FreeBSD/*Solaris/illumous systems. With small amount of free disk space
ZFS becomes very fragmented, killing performance -- you should have
10-20% of free disk space for compensating fragmentation. There are some
hacks and abilities to defragment it of course, but you have to remember
about that issue. Also ZFS kills the market of RAID-controllers :-),
because they are not useless with it, but even harmful.
>I have run oh-my-zsh for a while, but didn't use any special features.
>I use tcsh and can live with it
tcsh is my favourite after zsh. I do not want to try to convince you to
use zsh (tcsh is really very good too!), but I will describe my love to
First of all: 99% of all articles and resources in WWW tell about that
oh-my-zsh and that kind of stuff, mainly about zsh's completion
features. I have never talked about it, have never treat it as a big and
useful advantage at all. Personally I think that all of that rich
completions are even harmful, because I see how many people just do not
know about ordinary commands (like pgrep), command's options and even
not knowing how to get file list from the remote system via SSH. All
that interactive menus are awful from user performance point of view: it
requires you to do many keystrokes. And all that completions are just
damn slow! No lags must be noticeable by user -- that heavily hurts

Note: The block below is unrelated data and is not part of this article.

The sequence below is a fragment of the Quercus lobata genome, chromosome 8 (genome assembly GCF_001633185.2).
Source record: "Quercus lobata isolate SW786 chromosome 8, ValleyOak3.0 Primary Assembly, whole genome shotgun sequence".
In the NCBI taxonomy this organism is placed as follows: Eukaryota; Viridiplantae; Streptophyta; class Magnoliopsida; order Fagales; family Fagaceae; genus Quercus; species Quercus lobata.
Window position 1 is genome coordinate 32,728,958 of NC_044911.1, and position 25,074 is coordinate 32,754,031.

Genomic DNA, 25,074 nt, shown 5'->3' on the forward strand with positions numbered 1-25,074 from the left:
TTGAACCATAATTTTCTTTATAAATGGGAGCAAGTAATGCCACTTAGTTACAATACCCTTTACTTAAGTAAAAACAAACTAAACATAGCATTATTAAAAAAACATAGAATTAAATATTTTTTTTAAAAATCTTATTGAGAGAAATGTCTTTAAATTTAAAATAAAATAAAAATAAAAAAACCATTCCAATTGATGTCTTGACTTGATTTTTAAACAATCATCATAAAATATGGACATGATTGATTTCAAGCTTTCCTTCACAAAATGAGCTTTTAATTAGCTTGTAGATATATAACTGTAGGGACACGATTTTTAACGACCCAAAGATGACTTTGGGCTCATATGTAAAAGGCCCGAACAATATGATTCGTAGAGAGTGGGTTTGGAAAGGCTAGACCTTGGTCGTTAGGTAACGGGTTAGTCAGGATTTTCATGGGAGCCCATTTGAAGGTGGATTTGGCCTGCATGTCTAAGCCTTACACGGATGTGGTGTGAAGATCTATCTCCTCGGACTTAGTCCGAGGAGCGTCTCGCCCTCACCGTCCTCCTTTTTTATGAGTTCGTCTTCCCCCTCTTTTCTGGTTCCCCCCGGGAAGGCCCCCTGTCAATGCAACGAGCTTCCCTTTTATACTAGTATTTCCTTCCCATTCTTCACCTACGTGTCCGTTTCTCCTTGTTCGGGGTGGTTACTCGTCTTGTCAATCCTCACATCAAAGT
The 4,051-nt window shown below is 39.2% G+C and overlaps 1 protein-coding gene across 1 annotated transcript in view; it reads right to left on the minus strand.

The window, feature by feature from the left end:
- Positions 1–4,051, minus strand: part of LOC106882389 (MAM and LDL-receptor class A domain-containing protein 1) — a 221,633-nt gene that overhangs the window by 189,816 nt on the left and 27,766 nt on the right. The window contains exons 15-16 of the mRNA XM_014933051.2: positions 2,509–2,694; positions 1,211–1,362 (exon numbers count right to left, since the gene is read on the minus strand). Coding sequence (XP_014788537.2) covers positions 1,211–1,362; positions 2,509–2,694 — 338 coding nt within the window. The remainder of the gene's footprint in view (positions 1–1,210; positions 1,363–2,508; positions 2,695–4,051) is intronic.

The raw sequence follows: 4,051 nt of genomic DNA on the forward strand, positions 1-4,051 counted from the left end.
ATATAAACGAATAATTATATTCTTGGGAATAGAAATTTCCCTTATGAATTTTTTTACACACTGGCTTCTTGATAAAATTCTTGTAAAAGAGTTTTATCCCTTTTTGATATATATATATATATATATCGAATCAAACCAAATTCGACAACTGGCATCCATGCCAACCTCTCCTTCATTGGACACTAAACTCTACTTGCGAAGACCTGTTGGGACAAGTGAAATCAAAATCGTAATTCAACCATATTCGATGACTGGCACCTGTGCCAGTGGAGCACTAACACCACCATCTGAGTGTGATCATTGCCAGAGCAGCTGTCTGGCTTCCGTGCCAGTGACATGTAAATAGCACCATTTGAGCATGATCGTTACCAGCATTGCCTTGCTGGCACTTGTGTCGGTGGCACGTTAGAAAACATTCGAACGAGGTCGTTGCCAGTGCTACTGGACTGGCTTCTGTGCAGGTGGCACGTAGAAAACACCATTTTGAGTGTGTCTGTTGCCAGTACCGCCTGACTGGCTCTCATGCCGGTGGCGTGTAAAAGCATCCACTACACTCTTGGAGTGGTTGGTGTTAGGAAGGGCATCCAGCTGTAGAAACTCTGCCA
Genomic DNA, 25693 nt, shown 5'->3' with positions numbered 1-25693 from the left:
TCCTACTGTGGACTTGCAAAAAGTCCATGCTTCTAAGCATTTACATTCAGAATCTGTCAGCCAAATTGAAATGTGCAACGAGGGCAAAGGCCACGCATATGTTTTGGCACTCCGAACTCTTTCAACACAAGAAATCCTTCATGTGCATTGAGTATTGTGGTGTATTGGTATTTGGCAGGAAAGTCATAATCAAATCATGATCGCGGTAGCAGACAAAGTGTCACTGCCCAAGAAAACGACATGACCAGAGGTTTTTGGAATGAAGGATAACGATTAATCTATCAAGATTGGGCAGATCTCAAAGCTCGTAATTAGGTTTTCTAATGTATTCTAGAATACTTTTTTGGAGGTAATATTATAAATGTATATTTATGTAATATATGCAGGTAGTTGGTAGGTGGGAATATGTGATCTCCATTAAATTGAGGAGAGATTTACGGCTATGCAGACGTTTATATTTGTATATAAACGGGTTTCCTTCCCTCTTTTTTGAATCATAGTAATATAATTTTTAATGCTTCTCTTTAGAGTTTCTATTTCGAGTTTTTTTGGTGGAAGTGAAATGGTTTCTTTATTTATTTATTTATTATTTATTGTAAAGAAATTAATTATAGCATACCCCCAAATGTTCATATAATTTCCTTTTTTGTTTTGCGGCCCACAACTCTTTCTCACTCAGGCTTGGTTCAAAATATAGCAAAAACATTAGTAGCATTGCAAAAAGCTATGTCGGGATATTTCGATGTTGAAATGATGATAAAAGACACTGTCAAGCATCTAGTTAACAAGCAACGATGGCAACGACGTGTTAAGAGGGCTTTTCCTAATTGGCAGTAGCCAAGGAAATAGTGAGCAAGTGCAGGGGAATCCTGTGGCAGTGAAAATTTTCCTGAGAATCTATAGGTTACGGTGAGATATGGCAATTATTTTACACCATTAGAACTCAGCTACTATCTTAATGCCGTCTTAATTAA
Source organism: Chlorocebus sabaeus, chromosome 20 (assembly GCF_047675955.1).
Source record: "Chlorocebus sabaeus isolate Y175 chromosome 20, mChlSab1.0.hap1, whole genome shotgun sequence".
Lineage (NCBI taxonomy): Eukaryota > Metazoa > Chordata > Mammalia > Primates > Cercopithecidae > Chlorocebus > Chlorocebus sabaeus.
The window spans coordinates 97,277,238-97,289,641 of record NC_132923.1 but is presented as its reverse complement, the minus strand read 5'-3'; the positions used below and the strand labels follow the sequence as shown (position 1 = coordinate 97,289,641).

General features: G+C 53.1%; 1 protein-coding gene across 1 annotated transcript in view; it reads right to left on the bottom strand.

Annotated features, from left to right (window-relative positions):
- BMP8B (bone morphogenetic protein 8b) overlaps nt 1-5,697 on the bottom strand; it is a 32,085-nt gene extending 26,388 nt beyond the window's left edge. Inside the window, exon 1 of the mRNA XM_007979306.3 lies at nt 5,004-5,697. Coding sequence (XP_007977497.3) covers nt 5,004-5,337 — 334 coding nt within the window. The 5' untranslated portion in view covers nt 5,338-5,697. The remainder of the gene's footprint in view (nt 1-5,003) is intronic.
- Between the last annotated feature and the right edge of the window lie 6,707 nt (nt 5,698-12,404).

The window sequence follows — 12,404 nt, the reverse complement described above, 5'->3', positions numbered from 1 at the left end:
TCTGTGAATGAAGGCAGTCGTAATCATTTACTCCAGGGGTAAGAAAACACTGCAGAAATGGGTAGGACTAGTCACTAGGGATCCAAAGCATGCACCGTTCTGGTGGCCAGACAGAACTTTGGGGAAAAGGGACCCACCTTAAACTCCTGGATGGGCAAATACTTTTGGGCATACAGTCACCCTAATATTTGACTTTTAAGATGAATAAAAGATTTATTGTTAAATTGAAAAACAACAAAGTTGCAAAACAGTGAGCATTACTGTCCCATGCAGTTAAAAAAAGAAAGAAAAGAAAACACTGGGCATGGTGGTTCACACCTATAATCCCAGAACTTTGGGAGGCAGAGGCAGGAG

"That" world of zsh sucks, in my opinion. I can not recommend it. And
zsh seems like yet another hipster-beloved (no offence to them :-))
tool, for novices, but not for true hardcore professionals.
But zsh actually is different beast, especially when we remember that it
has 30 years history already. Comparing to Bash, it is *much* more
lightweight, *much* faster (noticeable startup times for example), and I
think it is the most flexible from all the shells. Flexible not in the
sense of huge quantity of features added to it, but from its
architecture point of view and good programming decisions. I can even
call it very hackerish. Bash is really just a mess of various features.
If there is no something (like autopushd ability), then basically you
have no way to do it good enough. zsh has so many hooks, that virtually
every behaviour can be altered as you wish. zsh is very high quality,
*not* bloated software (oh-my-zsh-world is bloated).
tcsh was a great inventor of various useful interactive shell features.
Together with ksh they invented nearly everything user's time-saving in
shells. Why we use one shell instead of another? Why won't use pure dash